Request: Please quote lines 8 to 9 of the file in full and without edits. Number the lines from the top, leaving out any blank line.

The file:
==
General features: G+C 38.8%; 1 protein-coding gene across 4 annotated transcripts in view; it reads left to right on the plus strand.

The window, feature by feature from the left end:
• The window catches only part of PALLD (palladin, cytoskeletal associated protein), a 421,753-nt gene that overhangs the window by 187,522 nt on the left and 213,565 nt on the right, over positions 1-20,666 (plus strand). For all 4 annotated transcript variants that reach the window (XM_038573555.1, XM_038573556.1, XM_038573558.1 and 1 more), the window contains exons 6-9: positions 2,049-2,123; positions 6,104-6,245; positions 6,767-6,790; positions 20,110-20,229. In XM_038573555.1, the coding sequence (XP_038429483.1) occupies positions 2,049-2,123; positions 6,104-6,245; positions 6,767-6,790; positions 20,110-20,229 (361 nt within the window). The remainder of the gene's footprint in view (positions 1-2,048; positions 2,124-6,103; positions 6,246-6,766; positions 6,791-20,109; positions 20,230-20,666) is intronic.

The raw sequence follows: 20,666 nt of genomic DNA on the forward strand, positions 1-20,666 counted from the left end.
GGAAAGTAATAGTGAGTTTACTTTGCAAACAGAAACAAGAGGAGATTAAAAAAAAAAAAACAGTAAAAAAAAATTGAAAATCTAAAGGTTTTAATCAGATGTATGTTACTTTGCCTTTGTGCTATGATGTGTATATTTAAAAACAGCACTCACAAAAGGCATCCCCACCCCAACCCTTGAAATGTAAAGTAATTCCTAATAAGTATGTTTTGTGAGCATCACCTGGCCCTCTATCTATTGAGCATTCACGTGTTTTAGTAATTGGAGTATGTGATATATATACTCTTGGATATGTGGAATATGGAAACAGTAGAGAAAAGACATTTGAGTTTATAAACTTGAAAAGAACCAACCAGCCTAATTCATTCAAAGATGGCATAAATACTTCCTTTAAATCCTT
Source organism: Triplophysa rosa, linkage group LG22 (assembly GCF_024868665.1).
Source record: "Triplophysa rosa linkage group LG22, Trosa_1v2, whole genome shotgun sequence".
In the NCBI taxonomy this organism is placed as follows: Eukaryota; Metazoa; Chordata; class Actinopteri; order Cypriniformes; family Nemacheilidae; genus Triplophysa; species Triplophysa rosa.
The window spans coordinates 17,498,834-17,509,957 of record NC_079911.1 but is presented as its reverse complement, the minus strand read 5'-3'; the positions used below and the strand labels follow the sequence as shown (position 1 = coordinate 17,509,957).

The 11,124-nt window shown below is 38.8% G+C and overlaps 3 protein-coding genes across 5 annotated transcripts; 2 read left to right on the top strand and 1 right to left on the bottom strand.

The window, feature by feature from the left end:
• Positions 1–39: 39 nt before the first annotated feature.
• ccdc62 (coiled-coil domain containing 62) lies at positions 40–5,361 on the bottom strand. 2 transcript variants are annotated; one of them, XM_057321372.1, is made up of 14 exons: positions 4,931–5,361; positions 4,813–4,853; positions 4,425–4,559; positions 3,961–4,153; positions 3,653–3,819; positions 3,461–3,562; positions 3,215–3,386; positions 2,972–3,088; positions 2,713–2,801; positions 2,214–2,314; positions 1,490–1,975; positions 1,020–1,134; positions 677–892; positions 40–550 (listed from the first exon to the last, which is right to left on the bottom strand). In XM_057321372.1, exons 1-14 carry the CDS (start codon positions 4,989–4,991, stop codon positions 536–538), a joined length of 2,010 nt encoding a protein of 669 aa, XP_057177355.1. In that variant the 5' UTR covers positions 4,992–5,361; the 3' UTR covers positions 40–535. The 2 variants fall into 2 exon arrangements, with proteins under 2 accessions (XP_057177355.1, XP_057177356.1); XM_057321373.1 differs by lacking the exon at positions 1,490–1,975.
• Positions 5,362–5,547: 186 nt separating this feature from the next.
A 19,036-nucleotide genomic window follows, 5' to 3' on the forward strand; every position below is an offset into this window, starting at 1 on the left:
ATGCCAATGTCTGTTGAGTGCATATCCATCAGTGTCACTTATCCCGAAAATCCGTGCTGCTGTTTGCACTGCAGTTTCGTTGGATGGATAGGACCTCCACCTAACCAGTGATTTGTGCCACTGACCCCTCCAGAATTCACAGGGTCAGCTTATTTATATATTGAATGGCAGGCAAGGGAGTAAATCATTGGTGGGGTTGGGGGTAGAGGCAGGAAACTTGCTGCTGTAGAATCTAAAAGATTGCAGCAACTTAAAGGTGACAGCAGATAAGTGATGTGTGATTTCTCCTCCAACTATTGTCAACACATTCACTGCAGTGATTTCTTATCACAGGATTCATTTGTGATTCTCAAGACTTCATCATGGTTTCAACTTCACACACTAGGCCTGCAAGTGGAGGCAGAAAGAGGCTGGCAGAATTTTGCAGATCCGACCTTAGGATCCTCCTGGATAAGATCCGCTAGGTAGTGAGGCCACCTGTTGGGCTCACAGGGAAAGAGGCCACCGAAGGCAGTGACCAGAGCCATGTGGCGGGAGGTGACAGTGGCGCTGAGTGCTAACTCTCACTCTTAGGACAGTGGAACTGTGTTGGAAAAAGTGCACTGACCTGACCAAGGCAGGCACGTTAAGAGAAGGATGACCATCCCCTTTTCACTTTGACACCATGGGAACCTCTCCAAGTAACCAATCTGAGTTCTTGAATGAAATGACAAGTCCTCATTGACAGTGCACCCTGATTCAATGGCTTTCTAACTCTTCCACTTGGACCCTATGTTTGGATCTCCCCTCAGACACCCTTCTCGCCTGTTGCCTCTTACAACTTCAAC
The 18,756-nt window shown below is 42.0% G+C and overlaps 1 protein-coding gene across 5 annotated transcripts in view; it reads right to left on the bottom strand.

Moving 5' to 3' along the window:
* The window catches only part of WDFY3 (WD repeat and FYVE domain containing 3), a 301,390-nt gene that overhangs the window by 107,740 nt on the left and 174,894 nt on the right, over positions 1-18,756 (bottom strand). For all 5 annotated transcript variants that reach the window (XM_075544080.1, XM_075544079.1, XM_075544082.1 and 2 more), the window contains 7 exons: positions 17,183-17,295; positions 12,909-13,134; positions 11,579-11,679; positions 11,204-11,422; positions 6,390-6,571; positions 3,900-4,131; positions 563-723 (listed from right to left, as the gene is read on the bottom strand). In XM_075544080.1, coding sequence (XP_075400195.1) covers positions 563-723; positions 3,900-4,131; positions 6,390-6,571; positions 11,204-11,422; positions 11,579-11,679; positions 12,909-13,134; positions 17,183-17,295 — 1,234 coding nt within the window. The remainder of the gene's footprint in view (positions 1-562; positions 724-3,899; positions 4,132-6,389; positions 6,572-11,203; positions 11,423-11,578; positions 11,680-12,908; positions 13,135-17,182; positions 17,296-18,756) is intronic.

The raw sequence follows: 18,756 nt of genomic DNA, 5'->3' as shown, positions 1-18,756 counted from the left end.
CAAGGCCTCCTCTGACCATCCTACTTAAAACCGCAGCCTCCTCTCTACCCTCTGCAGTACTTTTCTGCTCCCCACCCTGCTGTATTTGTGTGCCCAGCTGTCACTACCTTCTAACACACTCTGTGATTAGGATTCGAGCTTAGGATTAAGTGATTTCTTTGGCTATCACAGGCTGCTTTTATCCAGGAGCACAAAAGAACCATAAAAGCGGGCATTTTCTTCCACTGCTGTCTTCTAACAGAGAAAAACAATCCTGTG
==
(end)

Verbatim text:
In the NCBI taxonomy this organism is placed as follows: Eukaryota; Metazoa; Chordata; class Actinopteri; order Cypriniformes; family Nemacheilidae; genus Triplophysa; species Triplophysa rosa.
The window spans coordinates 17,498,834-17,509,957 of record NC_079911.1 but is presented as its reverse complement, the minus strand read 5'-3'; the positions used below and the strand labels follow the sequence as shown (position 1 = coordinate 17,509,957).